Arab Weather - At this time 30 years ago, Jordan and the Levant were facing the strongest snow storms that passed through the region, after witnessing a harsh winter in which snow was repeated several times, so that the winter of 1991/1992 recorded a historical event with what was called the "7 snows" winter, So what happened that winter? What are the reasons that led the frequent snow to the region?
The year 1991 witnessed the eruption of one of the most powerful volcanoes of the modern era. The volcano "Pinatubo" - located in the western part of the Philippines - suddenly woke up from its slumber, and violently erupted after months of repeated earthquakes, as the earth's crust was no longer able to contain the pressure of the rising magma, When the superheated magma rose and touched the groundwater underground, the water instantly turned into steam, causing the compressed gas underground to double the force of the explosion.
During its massive eruption on June 15, 1991, the Pinatubo volcano released about 20 million tons of sulfur dioxide (SO2) into the atmosphere and stratosphere, which is the second layer in the atmosphere and is characterized as a stable layer devoid of large vertical currents, so the aerosol particles remain The ash is light for a long time and its deposition is very slow.
There, the gas combines with water to form aerosol particles that reflect and scatter sunlight, preventing it from reaching the Earth's surface. This warms the stratosphere by 3.5 degrees Celsius, and cools the troposphere in the northern hemisphere by 0.2 to 0.7 degrees Celsius. These may seem like small numbers, but in an atmospheric system, small changes have big consequences.
These changes led to an increase in the temperature difference between the equator and the poles, which led to the enhancement of atmospheric dynamics on a global scale, the polar vortex at mid-latitudes, and a host of other atmospheric oscillation phenomena, which affected the Earth's climate, including the countries of the Middle East This was represented by unusually frequent polar depressions and snowfalls in the region during the winter of 1991/1992.
Snow fell on Jordan and the Levant during the winter of 1991/1992 several times, starting during December 1991 and continuing during February, and the snow storm at the end of February was the most prominent, specifically on the date of February 24, 1992 AD, especially since it is the period in which it is seen People end of winter and approaching spring.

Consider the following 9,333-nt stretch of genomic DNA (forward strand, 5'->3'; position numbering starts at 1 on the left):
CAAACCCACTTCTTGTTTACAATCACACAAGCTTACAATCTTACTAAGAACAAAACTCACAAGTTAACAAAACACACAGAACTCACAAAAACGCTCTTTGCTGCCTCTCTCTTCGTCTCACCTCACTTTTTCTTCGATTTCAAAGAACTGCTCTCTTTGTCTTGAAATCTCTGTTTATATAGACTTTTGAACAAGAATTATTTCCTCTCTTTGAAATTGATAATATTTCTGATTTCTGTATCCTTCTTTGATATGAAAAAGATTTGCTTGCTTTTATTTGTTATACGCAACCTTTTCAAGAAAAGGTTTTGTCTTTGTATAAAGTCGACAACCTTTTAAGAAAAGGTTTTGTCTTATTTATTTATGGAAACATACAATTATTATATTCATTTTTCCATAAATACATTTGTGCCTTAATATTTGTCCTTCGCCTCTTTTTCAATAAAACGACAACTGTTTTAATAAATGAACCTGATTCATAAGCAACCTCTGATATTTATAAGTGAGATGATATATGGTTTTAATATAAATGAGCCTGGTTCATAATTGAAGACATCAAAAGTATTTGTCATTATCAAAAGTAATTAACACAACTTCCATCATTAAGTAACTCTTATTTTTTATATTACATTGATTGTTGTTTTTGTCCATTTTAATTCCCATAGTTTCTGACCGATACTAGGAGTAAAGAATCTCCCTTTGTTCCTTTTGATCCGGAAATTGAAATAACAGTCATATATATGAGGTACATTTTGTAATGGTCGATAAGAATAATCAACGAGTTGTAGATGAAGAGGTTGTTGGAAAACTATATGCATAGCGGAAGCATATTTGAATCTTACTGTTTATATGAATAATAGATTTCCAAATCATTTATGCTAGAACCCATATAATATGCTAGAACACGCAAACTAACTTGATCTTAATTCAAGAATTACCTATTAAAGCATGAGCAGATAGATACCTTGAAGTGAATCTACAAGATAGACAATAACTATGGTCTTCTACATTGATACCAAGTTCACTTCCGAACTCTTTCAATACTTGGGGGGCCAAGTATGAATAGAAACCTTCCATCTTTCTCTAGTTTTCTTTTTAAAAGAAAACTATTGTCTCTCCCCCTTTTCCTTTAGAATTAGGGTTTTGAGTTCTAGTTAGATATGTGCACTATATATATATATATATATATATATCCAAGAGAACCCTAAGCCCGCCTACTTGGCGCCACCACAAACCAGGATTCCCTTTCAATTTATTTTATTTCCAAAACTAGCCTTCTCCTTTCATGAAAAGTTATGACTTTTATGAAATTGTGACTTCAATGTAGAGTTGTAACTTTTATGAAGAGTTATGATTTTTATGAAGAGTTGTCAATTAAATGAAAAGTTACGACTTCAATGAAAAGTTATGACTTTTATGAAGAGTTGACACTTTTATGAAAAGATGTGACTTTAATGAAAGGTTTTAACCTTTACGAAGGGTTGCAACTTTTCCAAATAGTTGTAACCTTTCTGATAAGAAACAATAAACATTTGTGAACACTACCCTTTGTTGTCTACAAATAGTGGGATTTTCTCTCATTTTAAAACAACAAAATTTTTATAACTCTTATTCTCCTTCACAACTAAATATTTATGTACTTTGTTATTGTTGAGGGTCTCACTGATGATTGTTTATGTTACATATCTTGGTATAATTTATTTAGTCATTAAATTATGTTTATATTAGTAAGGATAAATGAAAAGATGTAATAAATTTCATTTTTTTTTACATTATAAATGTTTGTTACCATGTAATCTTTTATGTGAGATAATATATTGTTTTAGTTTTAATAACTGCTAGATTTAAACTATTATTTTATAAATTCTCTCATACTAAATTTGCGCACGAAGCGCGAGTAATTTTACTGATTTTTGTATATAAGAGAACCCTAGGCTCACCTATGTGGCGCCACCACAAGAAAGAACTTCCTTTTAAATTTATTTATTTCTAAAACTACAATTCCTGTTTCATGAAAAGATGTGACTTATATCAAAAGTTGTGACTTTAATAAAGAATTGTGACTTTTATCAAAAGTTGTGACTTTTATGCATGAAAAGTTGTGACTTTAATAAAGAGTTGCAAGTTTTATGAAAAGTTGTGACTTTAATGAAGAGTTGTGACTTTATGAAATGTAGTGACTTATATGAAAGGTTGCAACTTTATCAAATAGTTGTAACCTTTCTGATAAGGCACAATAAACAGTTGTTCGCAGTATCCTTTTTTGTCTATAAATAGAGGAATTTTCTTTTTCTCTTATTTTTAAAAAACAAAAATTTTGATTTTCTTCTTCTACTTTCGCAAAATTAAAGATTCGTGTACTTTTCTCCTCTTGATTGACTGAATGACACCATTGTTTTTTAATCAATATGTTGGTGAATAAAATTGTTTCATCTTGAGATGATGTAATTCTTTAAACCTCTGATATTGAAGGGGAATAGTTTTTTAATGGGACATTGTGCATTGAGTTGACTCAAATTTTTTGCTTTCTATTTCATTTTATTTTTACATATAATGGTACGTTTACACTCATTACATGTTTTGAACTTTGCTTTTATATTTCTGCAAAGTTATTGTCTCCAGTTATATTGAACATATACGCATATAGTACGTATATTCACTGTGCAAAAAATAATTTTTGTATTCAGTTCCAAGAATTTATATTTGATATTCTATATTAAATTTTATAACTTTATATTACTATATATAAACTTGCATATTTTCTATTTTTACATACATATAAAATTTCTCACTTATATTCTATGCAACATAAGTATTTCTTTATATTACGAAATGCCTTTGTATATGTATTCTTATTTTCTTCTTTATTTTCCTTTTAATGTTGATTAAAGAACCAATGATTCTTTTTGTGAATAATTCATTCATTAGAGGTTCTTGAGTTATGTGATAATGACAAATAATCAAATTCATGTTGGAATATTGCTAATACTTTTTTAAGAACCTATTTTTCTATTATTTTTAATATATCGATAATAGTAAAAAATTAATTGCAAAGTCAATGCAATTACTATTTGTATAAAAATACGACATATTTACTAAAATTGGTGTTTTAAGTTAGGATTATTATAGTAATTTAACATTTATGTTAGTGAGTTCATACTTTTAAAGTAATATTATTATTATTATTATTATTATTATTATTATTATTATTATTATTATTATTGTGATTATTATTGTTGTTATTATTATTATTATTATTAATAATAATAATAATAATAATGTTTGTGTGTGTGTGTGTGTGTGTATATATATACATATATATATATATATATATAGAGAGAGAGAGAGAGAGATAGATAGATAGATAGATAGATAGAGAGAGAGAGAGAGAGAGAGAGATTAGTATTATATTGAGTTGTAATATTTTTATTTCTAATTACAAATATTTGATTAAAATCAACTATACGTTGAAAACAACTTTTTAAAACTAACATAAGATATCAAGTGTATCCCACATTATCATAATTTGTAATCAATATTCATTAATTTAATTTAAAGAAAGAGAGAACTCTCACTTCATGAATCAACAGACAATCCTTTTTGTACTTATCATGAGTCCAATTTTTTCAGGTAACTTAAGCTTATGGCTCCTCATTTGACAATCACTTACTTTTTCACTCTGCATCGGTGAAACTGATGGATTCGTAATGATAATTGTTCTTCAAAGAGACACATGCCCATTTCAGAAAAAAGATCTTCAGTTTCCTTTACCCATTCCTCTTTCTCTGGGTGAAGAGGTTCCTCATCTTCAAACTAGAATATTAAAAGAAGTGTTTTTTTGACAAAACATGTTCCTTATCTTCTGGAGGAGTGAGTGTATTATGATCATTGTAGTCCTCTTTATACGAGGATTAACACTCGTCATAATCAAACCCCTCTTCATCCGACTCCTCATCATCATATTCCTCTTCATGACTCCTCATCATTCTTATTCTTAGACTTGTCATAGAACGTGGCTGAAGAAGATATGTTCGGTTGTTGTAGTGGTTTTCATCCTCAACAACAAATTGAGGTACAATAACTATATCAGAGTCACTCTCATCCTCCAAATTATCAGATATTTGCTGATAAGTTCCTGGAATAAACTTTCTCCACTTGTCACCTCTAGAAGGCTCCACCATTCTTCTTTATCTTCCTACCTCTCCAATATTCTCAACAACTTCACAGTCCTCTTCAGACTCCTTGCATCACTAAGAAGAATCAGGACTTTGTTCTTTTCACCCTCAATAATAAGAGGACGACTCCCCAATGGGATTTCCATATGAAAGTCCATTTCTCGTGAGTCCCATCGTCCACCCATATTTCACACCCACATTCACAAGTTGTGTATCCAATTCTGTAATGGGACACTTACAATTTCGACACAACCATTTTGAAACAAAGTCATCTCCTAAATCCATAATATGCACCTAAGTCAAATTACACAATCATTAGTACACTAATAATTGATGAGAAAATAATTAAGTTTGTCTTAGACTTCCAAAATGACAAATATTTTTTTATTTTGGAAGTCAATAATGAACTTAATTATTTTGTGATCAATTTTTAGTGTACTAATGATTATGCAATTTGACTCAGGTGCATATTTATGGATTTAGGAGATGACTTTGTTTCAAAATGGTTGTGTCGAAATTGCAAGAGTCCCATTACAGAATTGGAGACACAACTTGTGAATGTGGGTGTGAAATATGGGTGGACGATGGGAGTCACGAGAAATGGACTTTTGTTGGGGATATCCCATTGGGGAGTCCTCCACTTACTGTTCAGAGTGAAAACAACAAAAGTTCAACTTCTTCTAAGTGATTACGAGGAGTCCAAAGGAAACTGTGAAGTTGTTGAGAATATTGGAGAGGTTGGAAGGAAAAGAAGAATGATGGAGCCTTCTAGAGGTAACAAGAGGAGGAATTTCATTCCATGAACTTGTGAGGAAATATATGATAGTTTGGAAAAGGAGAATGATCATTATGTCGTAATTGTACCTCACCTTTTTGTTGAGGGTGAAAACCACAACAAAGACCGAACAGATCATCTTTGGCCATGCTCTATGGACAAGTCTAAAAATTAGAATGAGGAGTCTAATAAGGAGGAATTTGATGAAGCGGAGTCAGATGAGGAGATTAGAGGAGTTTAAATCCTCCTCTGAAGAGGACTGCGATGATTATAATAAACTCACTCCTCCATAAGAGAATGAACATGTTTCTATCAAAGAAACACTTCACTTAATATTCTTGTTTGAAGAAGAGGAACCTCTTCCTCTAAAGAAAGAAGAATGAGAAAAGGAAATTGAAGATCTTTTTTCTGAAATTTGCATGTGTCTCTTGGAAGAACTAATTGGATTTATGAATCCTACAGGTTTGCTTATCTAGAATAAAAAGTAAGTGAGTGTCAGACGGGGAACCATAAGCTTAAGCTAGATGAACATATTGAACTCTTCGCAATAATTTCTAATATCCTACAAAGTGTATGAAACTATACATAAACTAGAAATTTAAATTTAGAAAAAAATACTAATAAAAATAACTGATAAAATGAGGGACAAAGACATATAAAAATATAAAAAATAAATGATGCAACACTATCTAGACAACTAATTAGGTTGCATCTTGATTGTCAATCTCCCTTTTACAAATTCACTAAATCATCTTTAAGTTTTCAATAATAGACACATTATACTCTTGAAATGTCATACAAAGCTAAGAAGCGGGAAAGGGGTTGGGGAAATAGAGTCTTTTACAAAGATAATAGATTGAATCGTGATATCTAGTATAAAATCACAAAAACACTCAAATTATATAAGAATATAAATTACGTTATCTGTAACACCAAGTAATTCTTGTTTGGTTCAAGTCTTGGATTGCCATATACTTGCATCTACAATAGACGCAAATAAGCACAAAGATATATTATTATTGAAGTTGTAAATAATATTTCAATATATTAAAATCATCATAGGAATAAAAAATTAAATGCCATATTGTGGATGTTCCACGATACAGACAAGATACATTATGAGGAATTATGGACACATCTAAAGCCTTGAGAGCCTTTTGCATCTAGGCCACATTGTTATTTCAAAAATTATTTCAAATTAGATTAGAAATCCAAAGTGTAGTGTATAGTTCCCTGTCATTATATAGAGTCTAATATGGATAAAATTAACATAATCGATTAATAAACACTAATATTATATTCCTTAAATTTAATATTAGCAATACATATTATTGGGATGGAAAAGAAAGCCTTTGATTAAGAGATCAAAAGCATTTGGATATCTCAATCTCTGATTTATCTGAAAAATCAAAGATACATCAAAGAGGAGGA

In that period, an air rise affected the central and western European continent, with a very cold and polar air mass over Siberia and the Black Sea regions, flowing towards the eastern basin of the Mediterranean and forming a snow storm, which affected the Kingdom for two days (24-26) of the month. February, Jordan and the Levant were at that time under heavy and rare snowfall.
In Jordan, snow was deposited in all regions of the Kingdom, even the southern regions, and temperatures dropped significantly until they approached 15 degrees below zero Celsius in the southern regions. The snow height in Sweileh and the northern areas of the capital Amman exceeded 120 cm, and the height of the accumulated snow exceeded in the Sharah Mountains and south Jordan 3 metres.
The events of those days are still stuck in the memory of Jordanians, as the water in the pipes froze until it blew up in many areas, which led to the water cut off from the homes. Livestock deaths occurred and great losses in agricultural and livestock wealth occurred, and many families faced a shortage of some basic foodstuffs, especially bread. The large accumulation of snow led to the closure of roads completely for several days.
Specialists in the Arab Weather Center believe that the successive polar eruptions in that year on the Kingdom and the Levant cannot be considered irrefutable evidence that it was due to the volcano only, but that the atmospheric pattern that prevailed at that time was the result of the outcome of many factors that led to the secretion of that rare season. Whereas, with reference to the weather factors in that year, many positive factors converged with each other, perhaps the most prominent of which was the prevalence of the El Nino phenomenon in the tropical region of the Pacific Ocean. For example, at the time, southwestern and western Europe suffered from the consequences of weather patterns that year, in the form of strong air heights, which is the same reason that reflected positively on us in that season.
In a larger and more comprehensive event, the Tambora volcano that erupted in Indonesia in 1816 was one of the most powerful eruptions in recorded history, releasing over 60 million tons of sulfur dioxide particles and aerosols that penetrated the upper layers of the atmosphere. The result was that the year 1816 was known as the year without summer, when a massive climate change occurred for a period of three years after the temperature of the planet decreased and weather disturbances, storms, snow, drought, diseases (cholera) and revolutions of the hungry in Europe (famines), agricultural crop failures and economic depression prevailed, and he died as a result of That's millions.
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